Here’s how you can change yourself, the only person in the situation that you can control. Start practicing the connecting habits that improve relationships:

  • Listen
  • Respect
  • Accept
  • Encourage
  • Support
  • Trust
  • Negotiate Differences

You may choose to practice these habits with family members, or with other people in your life outside of your family. Finding and practicing connecting habits will help you improve your ability to meet your need for love and belonging. Making strong, caring relationships with at least one other person is essential for mental health and happiness. These skills will help you move in that direction.

Stop practicing the disconnecting habits:

  • Criticize
  • Blame
  • Complain
  • Nag
  • Threaten
  • Punish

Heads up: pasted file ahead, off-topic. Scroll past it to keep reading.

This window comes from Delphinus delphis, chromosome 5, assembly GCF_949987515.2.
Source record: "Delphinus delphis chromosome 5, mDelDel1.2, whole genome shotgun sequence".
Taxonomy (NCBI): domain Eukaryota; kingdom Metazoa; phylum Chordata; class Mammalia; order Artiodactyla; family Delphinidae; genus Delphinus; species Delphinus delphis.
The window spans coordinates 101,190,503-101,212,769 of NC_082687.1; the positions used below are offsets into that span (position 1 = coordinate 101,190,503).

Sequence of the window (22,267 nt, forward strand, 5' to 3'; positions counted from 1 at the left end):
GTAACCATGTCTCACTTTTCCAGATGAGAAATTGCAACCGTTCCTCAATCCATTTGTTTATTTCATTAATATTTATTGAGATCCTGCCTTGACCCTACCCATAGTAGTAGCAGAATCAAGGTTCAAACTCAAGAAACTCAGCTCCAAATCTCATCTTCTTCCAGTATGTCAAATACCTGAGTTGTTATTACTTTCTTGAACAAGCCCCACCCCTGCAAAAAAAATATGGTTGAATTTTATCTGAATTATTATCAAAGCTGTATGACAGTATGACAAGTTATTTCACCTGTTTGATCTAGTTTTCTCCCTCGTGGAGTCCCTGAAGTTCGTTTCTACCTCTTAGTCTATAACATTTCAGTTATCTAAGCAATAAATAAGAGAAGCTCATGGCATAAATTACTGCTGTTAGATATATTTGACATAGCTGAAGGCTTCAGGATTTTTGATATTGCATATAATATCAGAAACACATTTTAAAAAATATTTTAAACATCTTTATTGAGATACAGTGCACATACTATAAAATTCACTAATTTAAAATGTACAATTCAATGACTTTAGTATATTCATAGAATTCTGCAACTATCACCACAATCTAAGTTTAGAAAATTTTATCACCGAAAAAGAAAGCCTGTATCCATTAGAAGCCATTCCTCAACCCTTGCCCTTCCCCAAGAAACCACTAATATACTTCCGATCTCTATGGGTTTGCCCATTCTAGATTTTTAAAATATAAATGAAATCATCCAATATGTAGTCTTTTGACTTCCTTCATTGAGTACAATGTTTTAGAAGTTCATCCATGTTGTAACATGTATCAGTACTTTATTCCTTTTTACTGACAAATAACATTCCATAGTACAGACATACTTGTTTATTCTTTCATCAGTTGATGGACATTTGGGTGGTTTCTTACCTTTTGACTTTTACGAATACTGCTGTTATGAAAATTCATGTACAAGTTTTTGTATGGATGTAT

• Bribe or reward

This is not going to be easy. It is difficult when you and other members of your family are practicing all of the disconnecting habits. You have all gotten into a rut, a habit of disconnecting.

But you can change. It might help if you remove yourself from the loud shouting matches until they have passed then try and connect again. Choose one of the connecting habits and practice. Make a list of all of the things you can say and do that are consistent with supporting, for example. Then practice. The more you practice, the more you will be able to stop the disconnecting behavior and choose a connecting behavior. You are developing a new skill, a new habit.

You will not immediately feel happier or better about spending time with your tension filled family. But you may start feeling happier and better about how you interact with your family members. In so doing you may be better able to meet your basic needs, be mentally healthier and happier.

It’s worth a try.